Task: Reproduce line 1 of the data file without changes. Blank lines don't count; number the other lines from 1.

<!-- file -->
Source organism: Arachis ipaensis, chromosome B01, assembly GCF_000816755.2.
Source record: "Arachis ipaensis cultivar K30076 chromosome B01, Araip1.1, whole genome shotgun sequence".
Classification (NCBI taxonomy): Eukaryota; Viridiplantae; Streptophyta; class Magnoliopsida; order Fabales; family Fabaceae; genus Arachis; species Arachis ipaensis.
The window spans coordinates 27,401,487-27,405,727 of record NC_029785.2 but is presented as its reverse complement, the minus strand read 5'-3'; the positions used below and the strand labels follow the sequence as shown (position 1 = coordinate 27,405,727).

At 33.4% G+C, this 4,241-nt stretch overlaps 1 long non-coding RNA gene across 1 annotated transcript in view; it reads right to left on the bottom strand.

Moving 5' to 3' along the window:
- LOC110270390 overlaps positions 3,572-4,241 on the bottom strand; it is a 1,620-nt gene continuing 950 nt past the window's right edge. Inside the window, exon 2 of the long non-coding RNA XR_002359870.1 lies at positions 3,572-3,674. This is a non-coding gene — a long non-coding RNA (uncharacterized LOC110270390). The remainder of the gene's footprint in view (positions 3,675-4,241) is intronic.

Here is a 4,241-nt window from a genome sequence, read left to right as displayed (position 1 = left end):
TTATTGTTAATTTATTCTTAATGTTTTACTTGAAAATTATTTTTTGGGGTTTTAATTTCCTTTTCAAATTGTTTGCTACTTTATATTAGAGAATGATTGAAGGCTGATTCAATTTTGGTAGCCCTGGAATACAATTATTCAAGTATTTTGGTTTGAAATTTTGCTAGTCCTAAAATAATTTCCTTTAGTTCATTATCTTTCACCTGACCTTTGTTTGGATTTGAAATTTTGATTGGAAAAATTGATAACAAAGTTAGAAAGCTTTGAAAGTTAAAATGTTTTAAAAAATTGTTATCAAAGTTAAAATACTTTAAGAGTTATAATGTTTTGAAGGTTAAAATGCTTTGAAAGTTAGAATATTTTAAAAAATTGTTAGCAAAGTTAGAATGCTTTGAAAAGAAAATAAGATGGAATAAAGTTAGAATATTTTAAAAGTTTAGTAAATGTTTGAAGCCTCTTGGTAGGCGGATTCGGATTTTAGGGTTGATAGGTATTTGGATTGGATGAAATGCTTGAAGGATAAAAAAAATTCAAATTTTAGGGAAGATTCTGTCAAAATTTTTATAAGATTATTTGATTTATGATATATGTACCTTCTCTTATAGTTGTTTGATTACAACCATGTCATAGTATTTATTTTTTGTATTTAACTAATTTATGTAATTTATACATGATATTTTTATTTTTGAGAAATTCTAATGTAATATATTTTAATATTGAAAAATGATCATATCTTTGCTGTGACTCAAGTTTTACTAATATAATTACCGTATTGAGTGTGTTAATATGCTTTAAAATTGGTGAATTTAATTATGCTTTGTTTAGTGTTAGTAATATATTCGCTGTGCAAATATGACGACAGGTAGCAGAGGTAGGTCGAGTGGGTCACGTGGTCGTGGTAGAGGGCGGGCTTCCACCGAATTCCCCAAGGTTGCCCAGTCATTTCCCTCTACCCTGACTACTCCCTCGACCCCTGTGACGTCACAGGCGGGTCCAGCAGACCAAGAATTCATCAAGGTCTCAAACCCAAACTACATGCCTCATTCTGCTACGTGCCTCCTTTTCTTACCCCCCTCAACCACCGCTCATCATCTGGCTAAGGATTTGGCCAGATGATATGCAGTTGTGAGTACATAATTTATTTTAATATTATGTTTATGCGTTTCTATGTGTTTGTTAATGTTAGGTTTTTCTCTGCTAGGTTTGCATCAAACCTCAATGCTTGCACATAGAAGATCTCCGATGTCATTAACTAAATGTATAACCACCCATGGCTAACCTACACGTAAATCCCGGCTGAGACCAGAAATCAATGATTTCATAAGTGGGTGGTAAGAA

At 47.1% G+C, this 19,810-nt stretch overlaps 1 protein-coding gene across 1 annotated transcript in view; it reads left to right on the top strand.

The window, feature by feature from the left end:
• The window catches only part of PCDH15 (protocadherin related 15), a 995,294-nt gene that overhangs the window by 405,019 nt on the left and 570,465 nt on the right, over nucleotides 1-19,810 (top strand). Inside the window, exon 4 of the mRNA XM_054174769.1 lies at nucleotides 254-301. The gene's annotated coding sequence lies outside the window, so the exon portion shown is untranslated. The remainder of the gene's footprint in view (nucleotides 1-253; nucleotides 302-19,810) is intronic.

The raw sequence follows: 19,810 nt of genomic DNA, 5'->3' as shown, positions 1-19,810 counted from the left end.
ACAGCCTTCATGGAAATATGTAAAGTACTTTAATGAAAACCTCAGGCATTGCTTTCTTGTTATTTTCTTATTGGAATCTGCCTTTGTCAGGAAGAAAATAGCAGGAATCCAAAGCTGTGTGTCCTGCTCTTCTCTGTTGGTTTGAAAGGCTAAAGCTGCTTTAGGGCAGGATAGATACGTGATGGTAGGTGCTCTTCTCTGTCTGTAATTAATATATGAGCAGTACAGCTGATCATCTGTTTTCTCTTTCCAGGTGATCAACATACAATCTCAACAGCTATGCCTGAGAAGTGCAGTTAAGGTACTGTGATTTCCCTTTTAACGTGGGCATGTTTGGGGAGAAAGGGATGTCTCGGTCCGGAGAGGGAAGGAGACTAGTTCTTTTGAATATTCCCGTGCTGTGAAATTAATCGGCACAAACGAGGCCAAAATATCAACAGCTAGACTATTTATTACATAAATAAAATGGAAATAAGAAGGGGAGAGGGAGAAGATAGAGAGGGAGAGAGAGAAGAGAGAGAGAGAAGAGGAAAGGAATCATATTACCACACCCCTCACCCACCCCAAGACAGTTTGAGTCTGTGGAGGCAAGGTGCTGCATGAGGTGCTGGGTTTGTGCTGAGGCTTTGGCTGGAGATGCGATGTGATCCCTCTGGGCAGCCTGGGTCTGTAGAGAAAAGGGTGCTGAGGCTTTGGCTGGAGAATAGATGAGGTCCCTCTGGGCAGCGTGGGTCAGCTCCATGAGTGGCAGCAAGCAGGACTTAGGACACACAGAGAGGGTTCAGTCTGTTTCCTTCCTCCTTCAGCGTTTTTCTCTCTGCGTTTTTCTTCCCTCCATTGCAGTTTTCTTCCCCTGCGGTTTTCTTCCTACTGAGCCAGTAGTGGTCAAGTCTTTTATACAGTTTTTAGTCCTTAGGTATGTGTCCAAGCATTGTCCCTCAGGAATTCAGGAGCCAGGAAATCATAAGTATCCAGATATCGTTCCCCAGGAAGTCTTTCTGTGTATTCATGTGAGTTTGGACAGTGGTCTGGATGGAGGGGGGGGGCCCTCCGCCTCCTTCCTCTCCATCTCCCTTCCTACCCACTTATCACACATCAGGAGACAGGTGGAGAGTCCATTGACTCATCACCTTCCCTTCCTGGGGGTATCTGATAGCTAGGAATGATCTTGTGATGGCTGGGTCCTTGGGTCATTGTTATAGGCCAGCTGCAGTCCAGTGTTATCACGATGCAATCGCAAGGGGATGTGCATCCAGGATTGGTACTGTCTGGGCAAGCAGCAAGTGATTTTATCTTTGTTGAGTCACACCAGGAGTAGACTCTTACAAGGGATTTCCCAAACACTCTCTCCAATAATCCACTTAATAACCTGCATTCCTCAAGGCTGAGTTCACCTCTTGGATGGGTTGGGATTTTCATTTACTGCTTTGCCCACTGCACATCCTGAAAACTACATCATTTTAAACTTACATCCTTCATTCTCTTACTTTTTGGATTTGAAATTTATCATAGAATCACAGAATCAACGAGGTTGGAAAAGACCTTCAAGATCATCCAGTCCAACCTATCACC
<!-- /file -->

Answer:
Source organism: Arachis ipaensis, chromosome B01, assembly GCF_000816755.2.